The Story of God, the Devil and the Stone.
According to a curious Rumanian version from Transylvania (in Archiv. f. Siebenburg Landeskunde, 23, pp. 4-8, abbreviated by Dähnhardt, pp. 152-3), the devil went to God and said to him, "O Lord, thou hast created man and so many other creatures, but thou hast not yet created the wolf." And God replied, "Very well," and, showing him a huge boulder near a forest, told him to go and say to the stone, "Devil, eat the stone." The devil went and said, "Stone, eat the wolf." The boulder did not move. The devil went to God and said, "The stone does not move." "What didst thou say?" "Stone, eat the wolf." "But thou must say, 'Devil, eat the stone.'" The devil went again to the stone and said, "Stone, eat the devil." Whereupon the stone moved and ate the devil, and in its place there stood a wolf with the face of the devil. Since then there are no more devils in the world, but wolves too many.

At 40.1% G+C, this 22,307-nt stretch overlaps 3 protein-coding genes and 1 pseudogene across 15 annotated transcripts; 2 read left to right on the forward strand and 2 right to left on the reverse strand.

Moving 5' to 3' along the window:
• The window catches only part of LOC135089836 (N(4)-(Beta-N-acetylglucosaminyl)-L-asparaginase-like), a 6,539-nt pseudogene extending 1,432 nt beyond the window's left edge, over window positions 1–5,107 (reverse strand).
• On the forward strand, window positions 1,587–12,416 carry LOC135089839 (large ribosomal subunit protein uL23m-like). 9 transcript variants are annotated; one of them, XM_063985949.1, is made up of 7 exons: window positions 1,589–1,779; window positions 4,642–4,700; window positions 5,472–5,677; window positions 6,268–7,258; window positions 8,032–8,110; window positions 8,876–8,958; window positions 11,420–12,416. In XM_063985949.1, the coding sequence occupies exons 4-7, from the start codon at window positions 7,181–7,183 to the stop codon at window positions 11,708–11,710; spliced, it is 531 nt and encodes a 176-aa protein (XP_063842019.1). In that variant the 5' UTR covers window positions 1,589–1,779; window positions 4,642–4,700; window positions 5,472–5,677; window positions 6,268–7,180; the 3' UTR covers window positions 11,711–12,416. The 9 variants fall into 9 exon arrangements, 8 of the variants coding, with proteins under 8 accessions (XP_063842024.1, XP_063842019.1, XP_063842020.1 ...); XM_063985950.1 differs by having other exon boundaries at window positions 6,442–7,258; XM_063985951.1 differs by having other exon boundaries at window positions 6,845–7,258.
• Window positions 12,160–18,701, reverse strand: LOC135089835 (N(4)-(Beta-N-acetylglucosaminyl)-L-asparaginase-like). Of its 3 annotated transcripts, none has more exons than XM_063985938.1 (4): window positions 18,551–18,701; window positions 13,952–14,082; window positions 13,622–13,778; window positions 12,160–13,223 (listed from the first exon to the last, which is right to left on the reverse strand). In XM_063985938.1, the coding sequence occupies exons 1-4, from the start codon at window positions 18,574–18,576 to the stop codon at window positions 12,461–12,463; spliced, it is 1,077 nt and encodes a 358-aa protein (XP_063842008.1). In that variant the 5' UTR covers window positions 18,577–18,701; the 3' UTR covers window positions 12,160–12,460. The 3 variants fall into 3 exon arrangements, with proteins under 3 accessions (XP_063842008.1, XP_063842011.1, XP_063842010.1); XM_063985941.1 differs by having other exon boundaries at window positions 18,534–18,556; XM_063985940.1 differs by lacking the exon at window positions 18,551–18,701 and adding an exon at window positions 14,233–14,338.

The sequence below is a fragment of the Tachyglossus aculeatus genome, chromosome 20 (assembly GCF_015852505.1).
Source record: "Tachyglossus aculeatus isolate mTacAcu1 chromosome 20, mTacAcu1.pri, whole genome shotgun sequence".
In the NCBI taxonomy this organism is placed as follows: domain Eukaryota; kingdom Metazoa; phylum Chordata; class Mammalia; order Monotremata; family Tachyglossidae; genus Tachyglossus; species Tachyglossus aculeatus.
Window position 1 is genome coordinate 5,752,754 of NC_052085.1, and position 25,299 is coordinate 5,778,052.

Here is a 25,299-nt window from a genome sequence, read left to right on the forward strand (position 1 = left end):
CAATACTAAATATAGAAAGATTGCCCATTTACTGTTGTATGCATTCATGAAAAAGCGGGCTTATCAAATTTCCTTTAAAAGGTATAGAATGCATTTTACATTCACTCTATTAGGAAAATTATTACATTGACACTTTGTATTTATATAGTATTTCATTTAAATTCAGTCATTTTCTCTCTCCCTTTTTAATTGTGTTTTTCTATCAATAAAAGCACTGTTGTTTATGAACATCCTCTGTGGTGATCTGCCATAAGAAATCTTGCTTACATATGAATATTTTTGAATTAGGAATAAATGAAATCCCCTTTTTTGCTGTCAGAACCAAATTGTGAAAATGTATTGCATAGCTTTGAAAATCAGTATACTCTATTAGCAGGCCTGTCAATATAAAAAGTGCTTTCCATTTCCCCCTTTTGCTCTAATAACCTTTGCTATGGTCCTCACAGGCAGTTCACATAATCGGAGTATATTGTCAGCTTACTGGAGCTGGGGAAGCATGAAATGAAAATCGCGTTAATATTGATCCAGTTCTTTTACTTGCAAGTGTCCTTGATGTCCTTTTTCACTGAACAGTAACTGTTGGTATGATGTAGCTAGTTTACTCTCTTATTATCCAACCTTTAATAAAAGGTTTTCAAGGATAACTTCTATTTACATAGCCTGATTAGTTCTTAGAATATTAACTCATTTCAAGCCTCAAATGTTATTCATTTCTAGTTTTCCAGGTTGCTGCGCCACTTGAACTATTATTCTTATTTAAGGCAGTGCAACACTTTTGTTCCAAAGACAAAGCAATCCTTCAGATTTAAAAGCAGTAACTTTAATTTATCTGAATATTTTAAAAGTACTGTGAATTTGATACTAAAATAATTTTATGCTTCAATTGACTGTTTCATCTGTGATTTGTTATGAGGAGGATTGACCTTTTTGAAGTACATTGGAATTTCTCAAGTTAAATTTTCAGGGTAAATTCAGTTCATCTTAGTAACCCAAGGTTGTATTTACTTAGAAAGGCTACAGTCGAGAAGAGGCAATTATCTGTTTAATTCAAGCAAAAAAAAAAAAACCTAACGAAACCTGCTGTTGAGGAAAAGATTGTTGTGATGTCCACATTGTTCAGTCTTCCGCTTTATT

THIS story, as here abbreviated, is undoubtedly corrupted. The real form must have been at the beginning, "Stone, eat the devil," but the devil changed it into, "Devil, eat the stone," until he spoke exactly as he was told, and the stone turned into a wolf.
The wolf is dreaded as the most savage beast, and could therefore only be conceived by the popular imagination as the creation of the devil.
In the northern mythology there occurs the wolf Fenrir, whose father is Loki, the God of Fire, who will play such a decisive rôle at Doomsday. Hahn (No. 105) contains the following version:
After the creation of man, the devil boasted that he could create something better. God allowed him to do so. He took some clay and moulded it and made the wolf. Then God said to him, "Give him life, as I have done." The devil started blowing into the wolf until he got red and blue in the face, but all in vain. Then God took a cane and smote the wolf on his back, and that is why the back of the wolf looks broken in the middle, and he said, "Creature, eat thy maker." Up jumped the wolf and ate the devil. (Cf. Grimm, 148.)